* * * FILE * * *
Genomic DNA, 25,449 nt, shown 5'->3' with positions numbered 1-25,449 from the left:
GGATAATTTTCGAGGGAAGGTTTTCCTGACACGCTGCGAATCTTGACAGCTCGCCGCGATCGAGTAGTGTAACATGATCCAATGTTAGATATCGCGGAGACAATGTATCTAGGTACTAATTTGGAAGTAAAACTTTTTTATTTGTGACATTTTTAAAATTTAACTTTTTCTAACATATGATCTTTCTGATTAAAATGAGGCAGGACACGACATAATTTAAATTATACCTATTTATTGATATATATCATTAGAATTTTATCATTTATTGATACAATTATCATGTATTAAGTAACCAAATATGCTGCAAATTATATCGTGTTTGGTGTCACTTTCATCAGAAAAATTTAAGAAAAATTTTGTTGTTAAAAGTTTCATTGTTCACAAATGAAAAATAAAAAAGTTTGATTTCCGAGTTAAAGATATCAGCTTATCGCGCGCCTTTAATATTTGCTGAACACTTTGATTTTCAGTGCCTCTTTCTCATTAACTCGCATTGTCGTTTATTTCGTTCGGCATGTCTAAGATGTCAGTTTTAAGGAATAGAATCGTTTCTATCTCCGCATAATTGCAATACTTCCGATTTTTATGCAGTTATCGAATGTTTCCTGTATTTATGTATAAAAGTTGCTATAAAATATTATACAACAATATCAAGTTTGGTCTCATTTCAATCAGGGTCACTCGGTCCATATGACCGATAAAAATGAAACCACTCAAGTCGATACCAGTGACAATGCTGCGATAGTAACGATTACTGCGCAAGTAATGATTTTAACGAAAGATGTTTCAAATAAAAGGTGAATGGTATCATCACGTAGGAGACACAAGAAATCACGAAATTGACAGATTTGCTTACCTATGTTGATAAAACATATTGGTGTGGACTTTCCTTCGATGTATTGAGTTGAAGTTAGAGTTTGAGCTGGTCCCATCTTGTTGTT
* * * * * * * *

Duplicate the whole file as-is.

Genomic DNA, 25,449 nt, shown 5'->3' with positions numbered 1-25,449 from the left:
GGATAATTTTCGAGGGAAGGTTTTCCTGACACGCTGCGAATCTTGACAGCTCGCCGCGATCGAGTAGTGTAACATGATCCAATGTTAGATATCGCGGAGACAATGTATCTAGGTACTAATTTGGAAGTAAAACTTTTTTATTTGTGACATTTTTAAAATTTAACTTTTTCTAACATATGATCTTTCTGATTAAAATGAGGCAGGACACGACATAATTTAAATTATACCTATTTATTGATATATATCATTAGAATTTTATCATTTATTGATACAATTATCATGTATTAAGTAACCAAATATGCTGCAAATTATATCGTGTTTGGTGTCACTTTCATCAGAAAAATTTAAGAAAAATTTTGTTGTTAAAAGTTTCATTGTTCACAAATGAAAAATAAAAAAGTTTGATTTCCGAGTTAAAGATATCAGCTTATCGCGCGCCTTTAATATTTGCTGAACACTTTGATTTTCAGTGCCTCTTTCTCATTAACTCGCATTGTCGTTTATTTCGTTCGGCATGTCTAAGATGTCAGTTTTAAGGAATAGAATCGTTTCTATCTCCGCATAATTGCAATACTTCCGATTTTTATGCAGTTATCGAATGTTTCCTGTATTTATGTATAAAAGTTGCTATAAAATATTATACAACAATATCAAGTTTGGTCTCATTTCAATCAGGGTCACTCGGTCCATATGACCGATAAAAATGAAACCACTCAAGTCGATACCAGTGACAATGCTGCGATAGTAACGATTACTGCGCAAGTAATGATTTTAACGAAAGATGTTTCAAATAAAAGGTGAATGGTATCATCACGTAGGAGACACAAGAAATCACGAAATTGACAGATTTGCTTACCTATGTTGATAAAACATATTGGTGTGGACTTTCCTTCGATGTATTGAGTTGAAGTTAGAGTTTGAGCTGGTCCCATCTTGTTGTT